When you define you own html form then you miss authentication token string that should be sent to controller for security reasons. But when you use rails form helper to generate a form you get something like following

<form accept-charset="UTF-8" action="/login/signin" method="post">
  <div style="display:none">
    <input name="utf8" type="hidden" value="&#x2713;">
    <input name="authenticity_token" type="hidden" 

So the solution to the problem is either to add authenticity_token field or use rails form helpers rather then removing , downgrading or upgrading rails.


If you have done a rake rails:update or otherwise recently changed your config/initializers/session_store.rb, this may be a symptom of old cookies in the browser. Hopefully this is done in dev/test (it was for me), and you can just clear all browser cookies related to the domain in question.

If this is in production, and you changed key, consider changing it back to use the old cookies (<- just speculation).

  • Yes! For me, having an empty session_store.rb was causing the error. – lafeber May 29 '20 at 12:05

I had this issue with javascript calls. I fixed that with just requiring jquery_ujs into application.js file.

  • Yes correct, I also had this issue and I added jquery_ujs in application js. It worked. – Abhi Aug 3 '17 at 5:38

We had the same problem, but noticed that it was only for requests using http:// and not with https://. The cause was secure: true for session_store:

  key: '_foo_session',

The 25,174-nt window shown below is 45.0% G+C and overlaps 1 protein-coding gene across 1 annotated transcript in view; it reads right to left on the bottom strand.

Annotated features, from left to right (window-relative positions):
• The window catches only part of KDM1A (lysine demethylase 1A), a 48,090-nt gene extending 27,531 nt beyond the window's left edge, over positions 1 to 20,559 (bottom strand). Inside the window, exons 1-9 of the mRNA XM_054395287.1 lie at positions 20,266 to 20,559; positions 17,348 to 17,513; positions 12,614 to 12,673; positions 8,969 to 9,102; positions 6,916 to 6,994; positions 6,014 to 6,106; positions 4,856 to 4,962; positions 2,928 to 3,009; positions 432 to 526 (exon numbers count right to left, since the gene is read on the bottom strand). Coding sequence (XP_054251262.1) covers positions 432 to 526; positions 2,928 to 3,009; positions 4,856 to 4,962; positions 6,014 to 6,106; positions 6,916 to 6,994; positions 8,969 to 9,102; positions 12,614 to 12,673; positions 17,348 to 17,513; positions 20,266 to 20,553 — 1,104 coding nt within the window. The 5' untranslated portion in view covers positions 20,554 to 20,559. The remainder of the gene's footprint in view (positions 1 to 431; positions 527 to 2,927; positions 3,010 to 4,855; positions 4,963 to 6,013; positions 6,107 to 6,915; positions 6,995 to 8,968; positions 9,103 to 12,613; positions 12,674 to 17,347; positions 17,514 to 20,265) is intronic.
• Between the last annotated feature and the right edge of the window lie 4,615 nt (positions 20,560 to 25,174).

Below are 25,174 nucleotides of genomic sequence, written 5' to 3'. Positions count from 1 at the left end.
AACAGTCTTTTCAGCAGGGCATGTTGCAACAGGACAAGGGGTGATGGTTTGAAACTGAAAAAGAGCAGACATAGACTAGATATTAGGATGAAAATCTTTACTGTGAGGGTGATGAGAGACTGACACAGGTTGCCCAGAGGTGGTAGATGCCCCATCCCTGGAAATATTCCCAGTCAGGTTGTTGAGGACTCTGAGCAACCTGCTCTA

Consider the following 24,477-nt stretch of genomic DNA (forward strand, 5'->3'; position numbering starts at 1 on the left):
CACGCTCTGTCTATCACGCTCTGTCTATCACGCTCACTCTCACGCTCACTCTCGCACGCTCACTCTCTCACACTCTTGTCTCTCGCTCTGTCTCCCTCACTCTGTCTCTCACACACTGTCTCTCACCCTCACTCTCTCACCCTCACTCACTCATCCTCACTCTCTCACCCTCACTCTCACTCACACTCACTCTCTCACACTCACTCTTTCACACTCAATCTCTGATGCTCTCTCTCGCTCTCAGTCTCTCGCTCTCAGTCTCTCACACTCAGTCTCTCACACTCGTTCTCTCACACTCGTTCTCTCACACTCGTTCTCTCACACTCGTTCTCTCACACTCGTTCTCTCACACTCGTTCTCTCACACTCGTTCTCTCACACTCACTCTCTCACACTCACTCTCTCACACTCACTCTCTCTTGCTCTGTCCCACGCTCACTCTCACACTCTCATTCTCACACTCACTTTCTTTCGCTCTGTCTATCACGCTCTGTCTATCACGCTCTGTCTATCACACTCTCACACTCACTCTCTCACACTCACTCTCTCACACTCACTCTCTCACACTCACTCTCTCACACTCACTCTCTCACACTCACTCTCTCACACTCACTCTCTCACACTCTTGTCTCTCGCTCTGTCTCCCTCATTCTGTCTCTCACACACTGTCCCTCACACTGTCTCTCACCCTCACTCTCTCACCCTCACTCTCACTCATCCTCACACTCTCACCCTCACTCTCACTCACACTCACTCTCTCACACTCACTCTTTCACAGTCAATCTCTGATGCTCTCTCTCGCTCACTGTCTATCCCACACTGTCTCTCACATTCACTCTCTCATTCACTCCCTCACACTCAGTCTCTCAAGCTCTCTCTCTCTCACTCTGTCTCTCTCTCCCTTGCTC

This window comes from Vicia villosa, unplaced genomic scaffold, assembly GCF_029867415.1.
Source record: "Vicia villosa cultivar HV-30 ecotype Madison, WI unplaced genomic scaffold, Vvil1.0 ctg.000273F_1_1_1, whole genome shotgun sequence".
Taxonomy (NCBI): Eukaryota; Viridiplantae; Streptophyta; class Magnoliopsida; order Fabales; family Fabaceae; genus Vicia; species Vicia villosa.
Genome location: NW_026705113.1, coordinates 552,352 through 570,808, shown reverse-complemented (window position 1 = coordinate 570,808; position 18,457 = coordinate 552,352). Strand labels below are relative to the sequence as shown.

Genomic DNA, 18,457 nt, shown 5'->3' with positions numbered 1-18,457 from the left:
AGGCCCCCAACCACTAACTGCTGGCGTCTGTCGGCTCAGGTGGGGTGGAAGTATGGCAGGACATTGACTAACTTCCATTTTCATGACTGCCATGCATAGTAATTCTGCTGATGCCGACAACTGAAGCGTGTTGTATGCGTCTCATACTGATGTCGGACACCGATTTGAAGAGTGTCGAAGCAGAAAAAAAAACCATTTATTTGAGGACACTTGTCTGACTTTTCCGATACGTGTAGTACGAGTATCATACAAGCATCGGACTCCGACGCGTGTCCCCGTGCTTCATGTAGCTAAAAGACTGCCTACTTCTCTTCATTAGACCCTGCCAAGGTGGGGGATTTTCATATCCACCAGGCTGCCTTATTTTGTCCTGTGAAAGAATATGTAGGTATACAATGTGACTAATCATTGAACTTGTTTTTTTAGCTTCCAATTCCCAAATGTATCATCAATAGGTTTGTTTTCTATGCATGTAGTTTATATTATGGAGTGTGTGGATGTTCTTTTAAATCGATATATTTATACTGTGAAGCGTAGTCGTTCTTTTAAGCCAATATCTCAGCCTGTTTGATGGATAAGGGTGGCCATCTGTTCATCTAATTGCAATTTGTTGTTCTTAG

domain: '.example.com',
  secure: true

Fixed by using HTTPS ~everywhere :)

  • I encountered this when using rails s (non-SSL) instead of the SSL endpoint I have set up for development. It wasn't until I read your comment that I realized what I was doing. Once I switched back to using SSL, things started working again. Thanks! – Karl Wilbur Jun 17 '18 at 18:03
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    I faced this issue in development. Instead of secure: true I wrote secure: !Rails.env.development? – murb Jun 16 '19 at 20:51


//= require rails-ujs 



For rails 5, it better to add protect_from_forgery prepend: true than to skip the verify_authentication_token

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    Why? Could you add a reference? – kwerle May 8 '18 at 23:34

I had this problem and the reason was because I copied and pasted a controller into my app. I needed to change ApplicationController to ApplicationController::Base


I had the same issue on localhost. I have changed the domain for the app, but in URLs and hosts file there was still the old domain. Updated my browser bookmarks and hosts file to use new domain and now everything works fine.


Maybe you have your NGINX setup for HTTPS but your certificates are invalid? I've had a similar problem in the past and redirecting from http to https solved the problem